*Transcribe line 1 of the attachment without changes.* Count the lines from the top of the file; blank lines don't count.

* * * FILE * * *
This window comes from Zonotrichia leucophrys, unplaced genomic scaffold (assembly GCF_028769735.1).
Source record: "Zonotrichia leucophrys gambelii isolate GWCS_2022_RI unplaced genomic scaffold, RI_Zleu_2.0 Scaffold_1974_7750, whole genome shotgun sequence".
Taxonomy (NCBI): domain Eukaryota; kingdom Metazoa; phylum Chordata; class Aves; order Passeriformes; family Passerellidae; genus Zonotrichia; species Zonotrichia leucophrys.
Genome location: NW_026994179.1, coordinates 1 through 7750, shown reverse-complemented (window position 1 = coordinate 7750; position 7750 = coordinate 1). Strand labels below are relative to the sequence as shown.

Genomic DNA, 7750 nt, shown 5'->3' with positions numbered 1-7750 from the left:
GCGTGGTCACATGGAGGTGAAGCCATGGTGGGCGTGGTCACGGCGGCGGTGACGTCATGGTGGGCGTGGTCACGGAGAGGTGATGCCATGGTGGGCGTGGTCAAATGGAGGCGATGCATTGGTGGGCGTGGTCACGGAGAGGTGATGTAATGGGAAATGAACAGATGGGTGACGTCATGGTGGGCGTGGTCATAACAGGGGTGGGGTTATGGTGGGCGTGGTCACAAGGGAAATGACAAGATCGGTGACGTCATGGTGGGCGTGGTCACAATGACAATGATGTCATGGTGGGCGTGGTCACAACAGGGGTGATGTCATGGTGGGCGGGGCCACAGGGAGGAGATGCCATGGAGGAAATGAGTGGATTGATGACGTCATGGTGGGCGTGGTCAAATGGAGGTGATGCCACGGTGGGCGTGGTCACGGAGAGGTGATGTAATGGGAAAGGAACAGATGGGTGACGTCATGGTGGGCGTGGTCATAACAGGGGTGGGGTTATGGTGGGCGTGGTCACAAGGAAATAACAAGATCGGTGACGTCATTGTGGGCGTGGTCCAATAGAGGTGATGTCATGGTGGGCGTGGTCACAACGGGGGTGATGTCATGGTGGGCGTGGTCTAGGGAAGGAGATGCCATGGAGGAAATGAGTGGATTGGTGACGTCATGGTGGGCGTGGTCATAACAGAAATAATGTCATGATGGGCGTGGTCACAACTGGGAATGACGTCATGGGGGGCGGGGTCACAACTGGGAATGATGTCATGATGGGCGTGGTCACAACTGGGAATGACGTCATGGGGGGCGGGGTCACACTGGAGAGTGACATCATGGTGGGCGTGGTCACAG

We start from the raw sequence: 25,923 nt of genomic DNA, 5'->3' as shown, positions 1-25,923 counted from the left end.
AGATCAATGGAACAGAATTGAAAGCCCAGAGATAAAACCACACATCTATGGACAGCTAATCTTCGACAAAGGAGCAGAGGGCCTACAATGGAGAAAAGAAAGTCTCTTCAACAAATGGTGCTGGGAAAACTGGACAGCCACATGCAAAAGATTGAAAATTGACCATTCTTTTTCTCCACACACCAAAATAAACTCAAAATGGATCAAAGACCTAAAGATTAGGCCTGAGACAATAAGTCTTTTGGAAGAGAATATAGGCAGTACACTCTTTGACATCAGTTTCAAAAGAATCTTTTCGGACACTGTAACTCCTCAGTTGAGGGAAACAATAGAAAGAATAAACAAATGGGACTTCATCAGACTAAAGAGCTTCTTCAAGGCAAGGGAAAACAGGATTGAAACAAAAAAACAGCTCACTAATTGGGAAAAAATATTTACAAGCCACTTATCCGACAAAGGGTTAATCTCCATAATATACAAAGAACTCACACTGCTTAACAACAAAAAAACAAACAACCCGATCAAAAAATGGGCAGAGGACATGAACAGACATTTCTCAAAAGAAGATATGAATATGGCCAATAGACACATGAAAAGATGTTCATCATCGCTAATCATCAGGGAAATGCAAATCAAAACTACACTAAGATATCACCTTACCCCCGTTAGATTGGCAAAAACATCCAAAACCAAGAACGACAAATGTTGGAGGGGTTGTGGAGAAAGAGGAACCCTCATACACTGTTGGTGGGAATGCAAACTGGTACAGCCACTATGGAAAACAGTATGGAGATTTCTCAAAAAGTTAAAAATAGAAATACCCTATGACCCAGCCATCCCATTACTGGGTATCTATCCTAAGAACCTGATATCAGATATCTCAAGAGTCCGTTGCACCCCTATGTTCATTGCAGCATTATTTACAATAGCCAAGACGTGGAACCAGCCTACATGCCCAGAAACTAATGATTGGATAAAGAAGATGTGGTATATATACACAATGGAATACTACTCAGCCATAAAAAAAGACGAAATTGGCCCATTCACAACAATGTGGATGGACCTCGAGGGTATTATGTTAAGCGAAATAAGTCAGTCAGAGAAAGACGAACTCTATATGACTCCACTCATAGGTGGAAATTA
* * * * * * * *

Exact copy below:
This window comes from Zonotrichia leucophrys, unplaced genomic scaffold (assembly GCF_028769735.1).